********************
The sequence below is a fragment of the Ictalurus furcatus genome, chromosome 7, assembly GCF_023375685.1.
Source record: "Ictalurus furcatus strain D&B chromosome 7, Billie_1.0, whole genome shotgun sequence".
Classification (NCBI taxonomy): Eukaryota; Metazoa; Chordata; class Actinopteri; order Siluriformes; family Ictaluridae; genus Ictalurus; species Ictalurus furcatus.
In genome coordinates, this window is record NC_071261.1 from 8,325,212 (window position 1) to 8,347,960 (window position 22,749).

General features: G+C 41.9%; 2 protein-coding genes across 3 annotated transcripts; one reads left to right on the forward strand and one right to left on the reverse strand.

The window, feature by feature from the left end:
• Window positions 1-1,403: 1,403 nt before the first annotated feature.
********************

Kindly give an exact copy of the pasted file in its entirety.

The sequence below is a fragment of the Ictalurus furcatus genome, chromosome 7, assembly GCF_023375685.1.
Source record: "Ictalurus furcatus strain D&B chromosome 7, Billie_1.0, whole genome shotgun sequence".
Classification (NCBI taxonomy): Eukaryota; Metazoa; Chordata; class Actinopteri; order Siluriformes; family Ictaluridae; genus Ictalurus; species Ictalurus furcatus.
In genome coordinates, this window is record NC_071261.1 from 8,325,212 (window position 1) to 8,347,960 (window position 22,749).

General features: G+C 41.9%; 2 protein-coding genes across 3 annotated transcripts; one reads left to right on the forward strand and one right to left on the reverse strand.

The window, feature by feature from the left end:
• Window positions 1-1,403: 1,403 nt before the first annotated feature.